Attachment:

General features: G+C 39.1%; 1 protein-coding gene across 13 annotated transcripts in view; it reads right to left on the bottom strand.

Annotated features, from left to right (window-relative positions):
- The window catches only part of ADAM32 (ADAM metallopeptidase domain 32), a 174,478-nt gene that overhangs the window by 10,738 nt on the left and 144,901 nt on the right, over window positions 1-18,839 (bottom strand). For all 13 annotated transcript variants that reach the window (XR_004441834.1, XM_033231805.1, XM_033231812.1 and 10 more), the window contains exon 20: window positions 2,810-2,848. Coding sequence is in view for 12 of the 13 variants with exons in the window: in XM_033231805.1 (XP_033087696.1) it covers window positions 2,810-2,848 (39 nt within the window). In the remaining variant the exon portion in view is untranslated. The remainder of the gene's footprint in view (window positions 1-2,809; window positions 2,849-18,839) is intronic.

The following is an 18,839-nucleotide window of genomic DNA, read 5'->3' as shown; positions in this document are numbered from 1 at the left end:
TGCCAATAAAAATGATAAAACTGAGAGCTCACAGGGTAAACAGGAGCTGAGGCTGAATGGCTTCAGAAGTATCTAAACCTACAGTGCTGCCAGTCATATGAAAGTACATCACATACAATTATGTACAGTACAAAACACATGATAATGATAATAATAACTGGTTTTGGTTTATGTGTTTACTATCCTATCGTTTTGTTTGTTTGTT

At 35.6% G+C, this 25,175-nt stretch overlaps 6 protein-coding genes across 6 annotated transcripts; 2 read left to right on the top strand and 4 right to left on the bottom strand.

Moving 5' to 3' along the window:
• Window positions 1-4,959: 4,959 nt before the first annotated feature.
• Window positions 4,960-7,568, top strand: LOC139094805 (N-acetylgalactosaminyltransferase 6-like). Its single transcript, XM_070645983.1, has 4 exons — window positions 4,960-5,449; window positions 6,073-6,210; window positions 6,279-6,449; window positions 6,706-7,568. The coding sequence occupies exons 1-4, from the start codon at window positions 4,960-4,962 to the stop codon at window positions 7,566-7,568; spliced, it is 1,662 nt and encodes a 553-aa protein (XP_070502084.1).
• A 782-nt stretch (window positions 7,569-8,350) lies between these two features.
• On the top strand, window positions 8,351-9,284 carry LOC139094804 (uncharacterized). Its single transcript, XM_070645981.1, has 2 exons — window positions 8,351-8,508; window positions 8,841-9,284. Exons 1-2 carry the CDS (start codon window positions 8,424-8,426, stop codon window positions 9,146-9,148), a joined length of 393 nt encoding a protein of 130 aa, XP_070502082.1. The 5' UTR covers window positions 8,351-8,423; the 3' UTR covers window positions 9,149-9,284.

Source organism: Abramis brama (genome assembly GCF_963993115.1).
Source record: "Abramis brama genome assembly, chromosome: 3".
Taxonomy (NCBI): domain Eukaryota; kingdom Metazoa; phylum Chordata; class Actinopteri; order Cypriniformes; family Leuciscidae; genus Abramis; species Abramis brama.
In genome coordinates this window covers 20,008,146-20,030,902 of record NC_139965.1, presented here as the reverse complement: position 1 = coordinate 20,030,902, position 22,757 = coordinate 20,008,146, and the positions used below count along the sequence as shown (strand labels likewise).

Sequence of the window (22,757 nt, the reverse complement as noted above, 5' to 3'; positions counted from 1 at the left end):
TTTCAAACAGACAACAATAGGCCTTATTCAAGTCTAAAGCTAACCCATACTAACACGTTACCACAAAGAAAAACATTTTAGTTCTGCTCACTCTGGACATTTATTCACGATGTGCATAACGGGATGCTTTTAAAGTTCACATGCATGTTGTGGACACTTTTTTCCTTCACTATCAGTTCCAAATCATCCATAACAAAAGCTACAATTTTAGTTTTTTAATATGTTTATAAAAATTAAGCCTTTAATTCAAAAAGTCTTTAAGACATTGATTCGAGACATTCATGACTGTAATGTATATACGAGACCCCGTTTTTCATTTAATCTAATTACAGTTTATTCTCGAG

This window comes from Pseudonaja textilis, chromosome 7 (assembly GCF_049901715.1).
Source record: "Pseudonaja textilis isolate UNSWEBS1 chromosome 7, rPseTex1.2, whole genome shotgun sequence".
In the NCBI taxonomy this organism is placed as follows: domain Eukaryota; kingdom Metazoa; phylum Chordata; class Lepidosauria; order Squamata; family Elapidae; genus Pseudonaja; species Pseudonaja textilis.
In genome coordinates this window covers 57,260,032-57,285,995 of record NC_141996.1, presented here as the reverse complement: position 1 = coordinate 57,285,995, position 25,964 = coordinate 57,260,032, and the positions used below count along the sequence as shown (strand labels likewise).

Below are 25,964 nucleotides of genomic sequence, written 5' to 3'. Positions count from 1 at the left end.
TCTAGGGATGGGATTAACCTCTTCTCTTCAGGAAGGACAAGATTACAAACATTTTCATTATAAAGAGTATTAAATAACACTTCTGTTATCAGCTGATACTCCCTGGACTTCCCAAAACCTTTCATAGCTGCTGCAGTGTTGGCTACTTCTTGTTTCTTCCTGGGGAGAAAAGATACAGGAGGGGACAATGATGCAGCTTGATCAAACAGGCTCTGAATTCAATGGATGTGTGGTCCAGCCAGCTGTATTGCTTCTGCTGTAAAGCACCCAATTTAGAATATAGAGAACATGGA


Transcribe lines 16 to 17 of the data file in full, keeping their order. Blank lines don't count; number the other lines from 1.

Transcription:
Sequence of the window (22,757 nt, the reverse complement as noted above, 5' to 3'; positions counted from 1 at the left end):
TTTCAAACAGACAACAATAGGCCTTATTCAAGTCTAAAGCTAACCCATACTAACACGTTACCACAAAGAAAAACATTTTAGTTCTGCTCACTCTGGACATTTATTCACGATGTGCATAACGGGATGCTTTTAAAGTTCACATGCATGTTGTGGACACTTTTTTCCTTCACTATCAGTTCCAAATCATCCATAACAAAAGCTACAATTTTAGTTTTTTAATATGTTTATAAAAATTAAGCCTTTAATTCAAAAAGTCTTTAAGACATTGATTCGAGACATTCATGACTGTAATGTATATACGAGACCCCGTTTTTCATTTAATCTAATTACAGTTTATTCTCGAG